The territory has a new top five invasive species of concern list from the Yukon Conservation Data Centre. These are species to watch due to their existing impacts, or due to the probable impacts if they establish in the Yukon.
The five species are zebra mussels, creeping thistle, seven-spotted lady beetle, smooth brome and sweet clover.
Bruce Bennett put together the list after the Yukon government was asked what the territory’s top five invasive species are.
“I made a suggestion on what are the most topical ones because we really don’t have a proper ranking system here in the Yukon,” said Bennett. “So it’s an unofficial top five.”
Bennett said he chose the five species by what is the “biggest concern by sector.”
Zebra mussels have not been found in Yukon waters yet but Bennett said if it’s introduced it could have devastating effects.
“We don’t have any zebra mussels in the Yukon yet but it’s one of those ones from an environmental perspective that could totally change things,” said Bennett. “The only thing limiting the zebra mussel is their introduction.”
Bennett said if the mussels arrive in the territory, they’ll change “the dynamics of our fisheries, affect infrastructure, damage dams and people wouldn’t be able to walk on the sand in bare feet anymore.”
“It would change the dynamics of the Yukon,” said Bennett. “Once they are in the water there’s virtually nothing we can do.”
Bennett said the Department of Environment is responsible for aquatic invasive species and is committed to teaching people about “clean, drain and dry” to avoid moving things between water bodies.
“Sweet clover made the list because it’s a big problem for highways,” said Bennett.
“It attracts wildlife to the highway corridors,” said Bennett. “It increases wildlife collisions and can grow so tall it can obstruct vision. From a highway’s point of view, sweet clover is probably the greatest exotic species of concern.”
The seven-spotted lady beetle was introduced to the Yukon because people could purchase them online for their greenhouses, said Bennett.
Bennett said the seven-spotted lady beetle is outcompeting the native transverse lady beetle.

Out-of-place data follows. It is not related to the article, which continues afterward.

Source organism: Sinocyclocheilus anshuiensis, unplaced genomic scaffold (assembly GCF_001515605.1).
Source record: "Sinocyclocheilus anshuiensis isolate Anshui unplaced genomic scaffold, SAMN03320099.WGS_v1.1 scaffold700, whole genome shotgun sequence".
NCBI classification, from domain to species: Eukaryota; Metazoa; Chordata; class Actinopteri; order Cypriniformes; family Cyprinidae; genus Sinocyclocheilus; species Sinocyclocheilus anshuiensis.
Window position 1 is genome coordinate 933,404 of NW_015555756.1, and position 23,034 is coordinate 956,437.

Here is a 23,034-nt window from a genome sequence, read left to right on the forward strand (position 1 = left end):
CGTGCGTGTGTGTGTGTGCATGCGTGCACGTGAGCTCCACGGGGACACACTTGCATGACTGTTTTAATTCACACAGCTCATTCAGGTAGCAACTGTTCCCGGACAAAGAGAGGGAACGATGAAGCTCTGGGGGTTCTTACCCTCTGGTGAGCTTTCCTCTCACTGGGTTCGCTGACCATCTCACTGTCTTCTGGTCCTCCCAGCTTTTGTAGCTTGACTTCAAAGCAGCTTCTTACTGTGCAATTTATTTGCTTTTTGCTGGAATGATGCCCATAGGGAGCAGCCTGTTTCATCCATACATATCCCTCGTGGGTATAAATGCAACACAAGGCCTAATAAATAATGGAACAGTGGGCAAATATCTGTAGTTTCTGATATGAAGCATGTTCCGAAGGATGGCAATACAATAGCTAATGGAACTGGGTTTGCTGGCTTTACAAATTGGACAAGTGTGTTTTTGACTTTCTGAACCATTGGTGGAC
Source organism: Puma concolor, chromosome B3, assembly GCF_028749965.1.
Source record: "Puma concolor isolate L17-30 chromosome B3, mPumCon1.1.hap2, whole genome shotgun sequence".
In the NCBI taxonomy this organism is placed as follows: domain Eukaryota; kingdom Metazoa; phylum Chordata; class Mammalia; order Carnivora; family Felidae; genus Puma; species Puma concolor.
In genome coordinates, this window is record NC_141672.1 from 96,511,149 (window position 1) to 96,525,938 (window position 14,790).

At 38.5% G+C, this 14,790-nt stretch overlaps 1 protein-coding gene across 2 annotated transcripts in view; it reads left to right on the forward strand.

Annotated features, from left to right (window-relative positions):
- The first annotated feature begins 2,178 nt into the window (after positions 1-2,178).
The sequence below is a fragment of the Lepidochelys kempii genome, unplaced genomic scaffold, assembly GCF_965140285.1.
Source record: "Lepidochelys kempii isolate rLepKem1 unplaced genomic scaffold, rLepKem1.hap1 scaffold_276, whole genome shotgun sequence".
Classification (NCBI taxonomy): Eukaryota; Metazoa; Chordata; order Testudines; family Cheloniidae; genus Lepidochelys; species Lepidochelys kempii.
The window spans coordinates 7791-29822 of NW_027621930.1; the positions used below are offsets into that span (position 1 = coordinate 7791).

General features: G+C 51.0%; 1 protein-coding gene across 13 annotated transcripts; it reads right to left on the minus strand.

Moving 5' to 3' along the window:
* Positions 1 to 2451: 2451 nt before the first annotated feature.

“The concern is that they will displace the native species of lady beetle,” said Bennett.
The creeping thistle is in every province or territory in Canada except Nunavut, Bennett said. Although it is in the Yukon it hasn’t taken off yet, however, it is of concern to those in the agriculture sector.
“It’s a real nasty, prickly thistle that once it gets established is almost impossible to get rid of,” said Bennett.
“The problem isn’t that it stops you from growing things but it reduces the competitive advantage because right now you can guarantee that any grain that comes from the Yukon is free of creeping thistle.”
Bennett said the Yukon’s agriculture is “pretty pristine” and keeping the creeping thistle out will keep it that way.
Smooth brome was a “difficult” species to add to the list because of its agricultural benefits, said Bennett.
“It’s our number one cash product,” said Bennett. “It’s an important hay crop, if you want to feed your horses or cattle, anything that eats hay smooth brome can’t be beat.”
Smooth brome outcompetes willows, said Bennett, and for a while it was planted on the sides of highways. Climate change is a big factor in smooth brome making the top five list.
“The things community services are burning in the springtime when they try and reduce fuel sources along roadways is smooth brome,” said Bennett. “It’s a threat because it is an ignition source.”
If planted in the correct spaces smooth brome is a useful plant but there are severe consequences of putting the plant in the wrong places, said Bennett.
Andrea Altherr, the executive director of the Yukon Invasive Species Council, said the species aren’t new to the Yukon, but, they are the ones catching people’s attention.
“We would like to highlight those especially, but we have a whole list of over 20 species of concern,” said Altherr.
Both Altherr and Bennett said zebra mussels are of greatest concern because they are not yet introduced but would have the worst impacts on the Yukon’s environment.
If people see zebra mussels or any of the other invasive species on the list, Altherr said they can email the Yukon Invasive Species Council at firstname.lastname@example.org. Or people can also use the phone app iNaturalist to take photos and document the invasive species.
Bennett is also recommending people reach out to the Department of Environment if they come across invasive species.
Contact John Tonin at email@example.com